A Genius Way to Make a Studio Apartment Look Bigger

As with clothes, the way you decorate a room expresses your personality. In its most ideal form, it signals to guests how you interpret yourself. In this round of Real Cool People, Real Cool Apartments, we check out the West Village home of Sarah Maslin Nir, a staff reporter for the New York Times. Our intentions behind the creeping: to learn what she’s all about.


Sarah Maslin Nir


West Village

# of rooms:

Zero! Ah, New York City, forcing people to believe it is acceptable to pay tons to live in one box like a hamster. A glamorous hamster.

What do you do?

I’m a staff reporter for the New York Times.

How long have you lived here?

In New York City? 32 of my 34 years. In my glam hamster terrarium? (Glamster! Can we make that a thing?!) Three years.

Who do you live with, animals included?

Artax, a flame point Siamese from the city pound.

What do you like about the neighborhood?

It’s of a smaller, more human scale than the rest of the city. The trees align with the rooftops; they aren’t perpetually in skyscraper shadow. You can breathe. I like it so much I forfeited having an actual bedroom to afford to be here.

What about this home?

I’ve made it singular. It’s easy to give up on a studio, to make it a giant closet where you simply stop in between work and play to get changed. I insisted it be a home.

What’s the worst thing about the home?

It’s one room! Oh what I wouldn’t do for a door!

What’s the best?

MY AMAZING WINDOW WALL. Ehem. I invented it myself, and made it myself (with significant help from my building’s brawny super.) The windows are from a construction site, attached by chain link. I was inspired by my (name drop!) friends who are in the band MGMT; they had a wall of empty picture frames of different shapes and sizes in a loft we used to hang out in. When I moved into my studio I desperately wanted a wall, but feared even more hamsterification by making it small and dark. Voila! A useless but gorgeous window wall!

Do you ever work from home?

I work from home often to get deep in a writing groove. I write either in my leather butterfly chair or at my kitchen/dinning room/desk table made of reclaimed tree that fell in a storm in Central Park. But the only important part about my workspace is that there is a way for Artax to climb up on me to sprawl atop my keyboard, impeding all writing. (He made me write that part.)

What did you think about when decorating?

The apartment has gone through several phases, like a butterfly. My original inspiration was Jonathan Adler’s concept of “Happy Chic,” wherein staring at bright colors and funky objects is supposed to bring joy. It does, and to that end I went heavy on the whimsy, with a faux-polar bear rug that has the head of a stuffed bear attached, a Sunkist-orange rocking chair and sea-foam blue rug and drapes. But staring at all that color all the time is sort of exhausting. This year the butterfly molted to a vibe I (pretentiously) call “serene glamour”: gold, taupe, leather, sheepskin, mid-century flairs in a hue that doesn’t make you want to gouge out your eyes.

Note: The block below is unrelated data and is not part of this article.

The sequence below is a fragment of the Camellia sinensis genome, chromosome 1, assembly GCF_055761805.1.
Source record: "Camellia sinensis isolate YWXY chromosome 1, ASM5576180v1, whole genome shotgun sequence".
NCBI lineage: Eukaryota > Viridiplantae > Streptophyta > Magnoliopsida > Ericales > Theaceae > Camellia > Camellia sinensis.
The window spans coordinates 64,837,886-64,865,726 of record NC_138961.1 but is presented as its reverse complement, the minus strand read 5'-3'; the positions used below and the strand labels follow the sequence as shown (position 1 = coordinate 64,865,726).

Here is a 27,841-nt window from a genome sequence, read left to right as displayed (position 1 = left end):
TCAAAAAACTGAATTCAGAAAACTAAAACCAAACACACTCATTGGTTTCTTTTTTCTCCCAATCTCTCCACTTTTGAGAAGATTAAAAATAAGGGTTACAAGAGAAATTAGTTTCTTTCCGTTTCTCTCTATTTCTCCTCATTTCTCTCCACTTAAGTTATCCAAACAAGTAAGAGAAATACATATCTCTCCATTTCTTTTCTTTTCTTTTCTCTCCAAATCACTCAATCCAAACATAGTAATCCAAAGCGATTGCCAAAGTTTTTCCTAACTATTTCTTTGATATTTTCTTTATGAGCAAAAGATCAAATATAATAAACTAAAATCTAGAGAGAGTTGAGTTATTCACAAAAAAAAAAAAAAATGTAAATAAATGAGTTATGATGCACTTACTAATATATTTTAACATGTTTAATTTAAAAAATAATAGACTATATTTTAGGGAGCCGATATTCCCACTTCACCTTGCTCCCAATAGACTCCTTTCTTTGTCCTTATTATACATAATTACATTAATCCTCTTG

What are your favorite home “scores”?

Gasp! My moss-green loveseat is a vintage Adrian Pearsall piece from the 1950s. Pearsall is considered the father of Mid-Century modernism and on sites like 1stDibs, similar pieces can be around $10,000. I got mine on a site that’s kind of like Craigslist for design called It belonged to a lovely couple who had moved here from the Midwest only to discover their Brooklyn apartment was too small for it. They delivered it to me in their pick-up truck for a grand total of $500. I luv them.

Tell a story about one thing in your home.

I’m particularly proud of my tree stump. West Elm sells stump side tables for upwards of $200. I went to a farm in New Jersey, found one in the woods, left it in the sun for a few days so all the bugs could humanely find themselves new homes, shellacked it and plunked it in my apartment under a string-of-pearls succulent.

What about this home makes you feel like it’s a getaway?

Lying in bed on Sunday mornings, the light streaming through mottled panes of glass in my hanging wall of windows, dappling Artax’s fur beside me, I feel like one very lucky glamster.

For someone young and trying to nest, what are your top three tips?

Don’t spend money on anything! Do it yourself! Find it cheaper! Do it better!

What about advice for a total amateur trying to put her apartment together. Any words of wisdom?

Make your bed. Especially in a studio, a disheveled bed visually erases all your hard work.

What does your dream room look like?

Exactly like my home. BUT THERE ARE MORE ROOMS.

What’s the one thing every home should have?

A piece of real art. I was a fan of the wheatpaste feminist art posters of Tatyana Fazlalizadeh, a supremely talented artist who runs a campaign called “Stop Telling Women to Smile” featuring images of women and what they would like to say back to the men who harass them (us) on the street. I got in touch with Tatyana and ended up visiting her studio and purchasing one of her oil paintings from a series called “Get Angry,” where she painted, in gold, rioters from eruptions around the world in 2011. Buying it felt like an investment in this important young artist.

Photo by Sarah Maslin Nir

Photos by Emily Assiran; follow her on Instagram @emery_is.

Harling Ross

Harling is a writer and was most recently the Brand Director at Man Repeller.

More from Shopping